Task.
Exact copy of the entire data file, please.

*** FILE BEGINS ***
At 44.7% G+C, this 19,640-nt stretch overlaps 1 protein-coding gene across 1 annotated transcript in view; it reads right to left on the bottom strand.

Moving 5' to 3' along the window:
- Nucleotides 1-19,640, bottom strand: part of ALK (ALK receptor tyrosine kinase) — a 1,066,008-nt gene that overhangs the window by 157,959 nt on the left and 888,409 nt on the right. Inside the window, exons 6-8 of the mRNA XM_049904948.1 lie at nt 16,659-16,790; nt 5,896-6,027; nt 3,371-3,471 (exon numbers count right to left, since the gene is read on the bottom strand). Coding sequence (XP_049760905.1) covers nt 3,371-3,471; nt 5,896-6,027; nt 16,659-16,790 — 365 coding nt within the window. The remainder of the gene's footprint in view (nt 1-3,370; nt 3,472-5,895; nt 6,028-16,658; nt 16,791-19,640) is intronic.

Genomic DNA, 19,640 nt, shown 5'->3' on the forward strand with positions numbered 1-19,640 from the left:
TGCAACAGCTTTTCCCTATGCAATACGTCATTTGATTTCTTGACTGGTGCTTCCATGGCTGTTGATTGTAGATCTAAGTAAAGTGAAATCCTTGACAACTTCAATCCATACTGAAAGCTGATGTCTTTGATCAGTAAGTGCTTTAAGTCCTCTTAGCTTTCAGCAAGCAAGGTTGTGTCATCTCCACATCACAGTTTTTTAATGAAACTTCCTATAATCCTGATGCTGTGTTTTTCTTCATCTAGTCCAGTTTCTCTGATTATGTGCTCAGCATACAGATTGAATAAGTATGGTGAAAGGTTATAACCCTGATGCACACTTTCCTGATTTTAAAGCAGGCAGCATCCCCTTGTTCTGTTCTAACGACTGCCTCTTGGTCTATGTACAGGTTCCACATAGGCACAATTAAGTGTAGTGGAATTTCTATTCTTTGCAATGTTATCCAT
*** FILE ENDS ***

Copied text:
At 44.7% G+C, this 19,640-nt stretch overlaps 1 protein-coding gene across 1 annotated transcript in view; it reads right to left on the bottom strand.

Moving 5' to 3' along the window:
- Nucleotides 1-19,640, bottom strand: part of ALK (ALK receptor tyrosine kinase) — a 1,066,008-nt gene that overhangs the window by 157,959 nt on the left and 888,409 nt on the right. Inside the window, exons 6-8 of the mRNA XM_049904948.1 lie at nt 16,659-16,790; nt 5,896-6,027; nt 3,371-3,471 (exon numbers count right to left, since the gene is read on the bottom strand). Coding sequence (XP_049760905.1) covers nt 3,371-3,471; nt 5,896-6,027; nt 16,659-16,790 — 365 coding nt within the window. The remainder of the gene's footprint in view (nt 1-3,370; nt 3,472-5,895; nt 6,028-16,658; nt 16,791-19,640) is intronic.

Genomic DNA, 19,640 nt, shown 5'->3' on the forward strand with positions numbered 1-19,640 from the left:
TGCAACAGCTTTTCCCTATGCAATACGTCATTTGATTTCTTGACTGGTGCTTCCATGGCTGTTGATTGTAGATCTAAGTAAAGTGAAATCCTTGACAACTTCAATCCATACTGAAAGCTGATGTCTTTGATCAGTAAGTGCTTTAAGTCCTCTTAGCTTTCAGCAAGCAAGGTTGTGTCATCTCCACATCACAGTTTTTTAATGAAACTTCCTATAATCCTGATGCTGTGTTTTTCTTCATCTAGTCCAGTTTCTCTGATTATGTGCTCAGCATACAGATTGAATAAGTATGGTGAAAGGTTATAACCCTGATGCACACTTTCCTGATTTTAAAGCAGGCAGCATCCCCTTGTTCTGTTCTAACGACTGCCTCTTGGTCTATGTACAGGTTCCACATAGGCACAATTAAGTGTAGTGGAATTTCTATTCTTTGCAATGTTATCCAT